A bench dusty with pollen, and not from under-use. That's where I am -- the start of my pre-thesis for my masters of landscape architecture degree at RISD.
The path before me can be certainly viewed as overgrown -- but from my perspective, that's an exciting proposition. It means that there are so many potential ideas growing through, separately and on top of each other. It'll be up to me, and my yet-to-be-decided thesis panel to let that grow, trim it, or maintain it.
I expect I'll be using this blog as a tool to collect and organize multiple medias and inputs in a cohesive format. Somehow.
Our over-the-summer assignment includes looking at two past studio projects and trying to find a.. framework, perhaps, or a concept that I may be consciously (or not) be attempting to investigate through my work. There's more to it than that -- we have a generous helping of questions that the department provided to help us on this task. I'll list those questions soon.
In the meantime, I've been itching to get to some reading. To that end, I've begun reading The Consolations of Philosophy, by Alain de Botton. For some time now I've been trying to use metacognition in my design process (not necessarily consciously) with rather poor results so I'm thinking that reading about the questioning of one's logic could help to further define the thinking behind my work. A passing glance at my work results in the work being based on a logic (/system) and either involving the use of repetition or multiciplity. Perhaps the following paragraph from Botton is a better illustration of where I am in my thinking:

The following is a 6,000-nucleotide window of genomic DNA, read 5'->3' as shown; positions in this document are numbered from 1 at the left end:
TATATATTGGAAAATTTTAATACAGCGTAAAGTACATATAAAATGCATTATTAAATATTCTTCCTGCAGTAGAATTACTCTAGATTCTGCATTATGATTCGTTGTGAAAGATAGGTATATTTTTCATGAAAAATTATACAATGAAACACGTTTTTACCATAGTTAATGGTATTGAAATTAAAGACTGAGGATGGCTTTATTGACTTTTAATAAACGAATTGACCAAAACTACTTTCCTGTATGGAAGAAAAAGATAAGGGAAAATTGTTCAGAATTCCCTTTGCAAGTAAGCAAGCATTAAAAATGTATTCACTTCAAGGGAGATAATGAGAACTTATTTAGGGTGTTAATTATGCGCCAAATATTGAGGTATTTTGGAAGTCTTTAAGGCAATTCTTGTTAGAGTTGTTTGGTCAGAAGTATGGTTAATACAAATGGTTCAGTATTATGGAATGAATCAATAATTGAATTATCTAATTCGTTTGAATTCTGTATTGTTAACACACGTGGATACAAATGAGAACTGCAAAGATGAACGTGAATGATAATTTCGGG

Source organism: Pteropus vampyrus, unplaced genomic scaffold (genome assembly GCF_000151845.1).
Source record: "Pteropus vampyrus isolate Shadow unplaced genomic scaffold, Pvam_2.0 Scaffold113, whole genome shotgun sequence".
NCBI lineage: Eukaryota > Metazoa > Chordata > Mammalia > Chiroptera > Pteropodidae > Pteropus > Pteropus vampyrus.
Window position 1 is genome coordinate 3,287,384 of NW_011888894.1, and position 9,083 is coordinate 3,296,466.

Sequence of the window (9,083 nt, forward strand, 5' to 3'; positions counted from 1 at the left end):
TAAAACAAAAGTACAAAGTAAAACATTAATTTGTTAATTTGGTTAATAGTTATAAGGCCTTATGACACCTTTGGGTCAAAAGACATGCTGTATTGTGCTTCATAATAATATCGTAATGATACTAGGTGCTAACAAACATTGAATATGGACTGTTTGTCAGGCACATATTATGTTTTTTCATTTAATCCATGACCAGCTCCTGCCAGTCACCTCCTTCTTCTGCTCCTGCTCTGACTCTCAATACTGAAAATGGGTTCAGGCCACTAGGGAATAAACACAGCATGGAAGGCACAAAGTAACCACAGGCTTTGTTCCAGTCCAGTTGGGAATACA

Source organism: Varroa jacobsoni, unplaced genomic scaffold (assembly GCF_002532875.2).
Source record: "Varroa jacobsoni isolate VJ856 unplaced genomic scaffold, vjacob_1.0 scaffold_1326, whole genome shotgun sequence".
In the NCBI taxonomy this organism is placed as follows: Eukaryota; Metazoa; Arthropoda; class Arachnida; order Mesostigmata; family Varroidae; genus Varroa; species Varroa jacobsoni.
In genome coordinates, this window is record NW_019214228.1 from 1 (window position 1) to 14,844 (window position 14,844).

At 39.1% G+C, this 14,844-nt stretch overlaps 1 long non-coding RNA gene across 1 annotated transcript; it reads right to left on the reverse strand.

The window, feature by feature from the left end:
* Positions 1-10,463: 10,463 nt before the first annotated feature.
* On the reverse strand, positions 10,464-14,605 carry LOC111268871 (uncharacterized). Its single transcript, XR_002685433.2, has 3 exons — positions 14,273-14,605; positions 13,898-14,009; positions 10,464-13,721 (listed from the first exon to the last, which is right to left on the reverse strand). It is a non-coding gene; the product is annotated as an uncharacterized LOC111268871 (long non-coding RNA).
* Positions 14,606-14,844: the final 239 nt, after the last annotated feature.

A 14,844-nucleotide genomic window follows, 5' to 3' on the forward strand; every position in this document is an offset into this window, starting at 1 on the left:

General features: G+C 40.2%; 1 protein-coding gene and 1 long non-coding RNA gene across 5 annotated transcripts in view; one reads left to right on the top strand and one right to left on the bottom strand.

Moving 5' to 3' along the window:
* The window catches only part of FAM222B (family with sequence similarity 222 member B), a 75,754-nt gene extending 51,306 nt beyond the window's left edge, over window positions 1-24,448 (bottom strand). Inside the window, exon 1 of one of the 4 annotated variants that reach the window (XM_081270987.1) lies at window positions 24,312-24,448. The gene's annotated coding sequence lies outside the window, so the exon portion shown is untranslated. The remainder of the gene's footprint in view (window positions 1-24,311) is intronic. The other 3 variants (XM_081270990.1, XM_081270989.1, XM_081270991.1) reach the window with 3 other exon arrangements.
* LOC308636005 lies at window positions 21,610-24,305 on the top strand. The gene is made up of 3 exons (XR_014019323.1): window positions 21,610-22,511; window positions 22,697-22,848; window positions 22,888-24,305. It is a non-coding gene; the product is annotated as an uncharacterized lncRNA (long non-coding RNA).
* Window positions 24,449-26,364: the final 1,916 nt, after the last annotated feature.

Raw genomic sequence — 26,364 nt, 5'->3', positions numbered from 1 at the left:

...To point out the peculiarity of their passivity, Socrates compared living without thinking systemtically to practising an activity like pottery or shoemaking without following or even knowing of technical procedures. One would never imagine that a good pot or shoe could result from intuition alone; why then assume that the more complex task of directing one's life could be undertaken without any sustained reflection on premises or goals? (page 21)